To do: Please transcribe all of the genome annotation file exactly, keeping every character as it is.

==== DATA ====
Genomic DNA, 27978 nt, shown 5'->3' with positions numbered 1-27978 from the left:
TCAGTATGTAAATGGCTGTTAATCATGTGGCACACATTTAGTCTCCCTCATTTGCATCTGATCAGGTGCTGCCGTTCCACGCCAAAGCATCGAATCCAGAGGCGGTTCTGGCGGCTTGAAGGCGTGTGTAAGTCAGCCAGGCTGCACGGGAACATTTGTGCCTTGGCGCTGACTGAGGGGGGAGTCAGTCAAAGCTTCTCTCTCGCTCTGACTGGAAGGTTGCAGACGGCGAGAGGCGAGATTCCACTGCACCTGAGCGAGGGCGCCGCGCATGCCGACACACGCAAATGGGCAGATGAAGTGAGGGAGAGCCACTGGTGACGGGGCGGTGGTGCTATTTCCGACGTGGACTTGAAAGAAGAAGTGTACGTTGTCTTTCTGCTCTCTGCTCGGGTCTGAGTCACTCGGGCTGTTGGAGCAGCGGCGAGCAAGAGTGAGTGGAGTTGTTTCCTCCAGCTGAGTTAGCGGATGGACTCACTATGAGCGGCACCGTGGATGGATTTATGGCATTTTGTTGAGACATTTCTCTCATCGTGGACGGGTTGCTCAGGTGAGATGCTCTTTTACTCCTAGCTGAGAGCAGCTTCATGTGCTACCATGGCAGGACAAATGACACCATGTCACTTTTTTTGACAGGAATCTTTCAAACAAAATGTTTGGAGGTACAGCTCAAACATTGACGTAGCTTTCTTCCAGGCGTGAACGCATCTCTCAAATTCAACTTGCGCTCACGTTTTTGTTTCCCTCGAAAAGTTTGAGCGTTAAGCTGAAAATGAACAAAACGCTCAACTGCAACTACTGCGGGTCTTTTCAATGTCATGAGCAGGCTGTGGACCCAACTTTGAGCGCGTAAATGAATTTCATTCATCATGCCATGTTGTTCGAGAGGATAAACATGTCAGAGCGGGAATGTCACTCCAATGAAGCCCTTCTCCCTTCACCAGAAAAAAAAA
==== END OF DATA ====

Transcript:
Genomic DNA, 27978 nt, shown 5'->3' with positions numbered 1-27978 from the left:
TCAGTATGTAAATGGCTGTTAATCATGTGGCACACATTTAGTCTCCCTCATTTGCATCTGATCAGGTGCTGCCGTTCCACGCCAAAGCATCGAATCCAGAGGCGGTTCTGGCGGCTTGAAGGCGTGTGTAAGTCAGCCAGGCTGCACGGGAACATTTGTGCCTTGGCGCTGACTGAGGGGGGAGTCAGTCAAAGCTTCTCTCTCGCTCTGACTGGAAGGTTGCAGACGGCGAGAGGCGAGATTCCACTGCACCTGAGCGAGGGCGCCGCGCATGCCGACACACGCAAATGGGCAGATGAAGTGAGGGAGAGCCACTGGTGACGGGGCGGTGGTGCTATTTCCGACGTGGACTTGAAAGAAGAAGTGTACGTTGTCTTTCTGCTCTCTGCTCGGGTCTGAGTCACTCGGGCTGTTGGAGCAGCGGCGAGCAAGAGTGAGTGGAGTTGTTTCCTCCAGCTGAGTTAGCGGATGGACTCACTATGAGCGGCACCGTGGATGGATTTATGGCATTTTGTTGAGACATTTCTCTCATCGTGGACGGGTTGCTCAGGTGAGATGCTCTTTTACTCCTAGCTGAGAGCAGCTTCATGTGCTACCATGGCAGGACAAATGACACCATGTCACTTTTTTTGACAGGAATCTTTCAAACAAAATGTTTGGAGGTACAGCTCAAACATTGACGTAGCTTTCTTCCAGGCGTGAACGCATCTCTCAAATTCAACTTGCGCTCACGTTTTTGTTTCCCTCGAAAAGTTTGAGCGTTAAGCTGAAAATGAACAAAACGCTCAACTGCAACTACTGCGGGTCTTTTCAATGTCATGAGCAGGCTGTGGACCCAACTTTGAGCGCGTAAATGAATTTCATTCATCATGCCATGTTGTTCGAGAGGATAAACATGTCAGAGCGGGAATGTCACTCCAATGAAGCCCTTCTCCCTTCACCAGAAAAAAAAA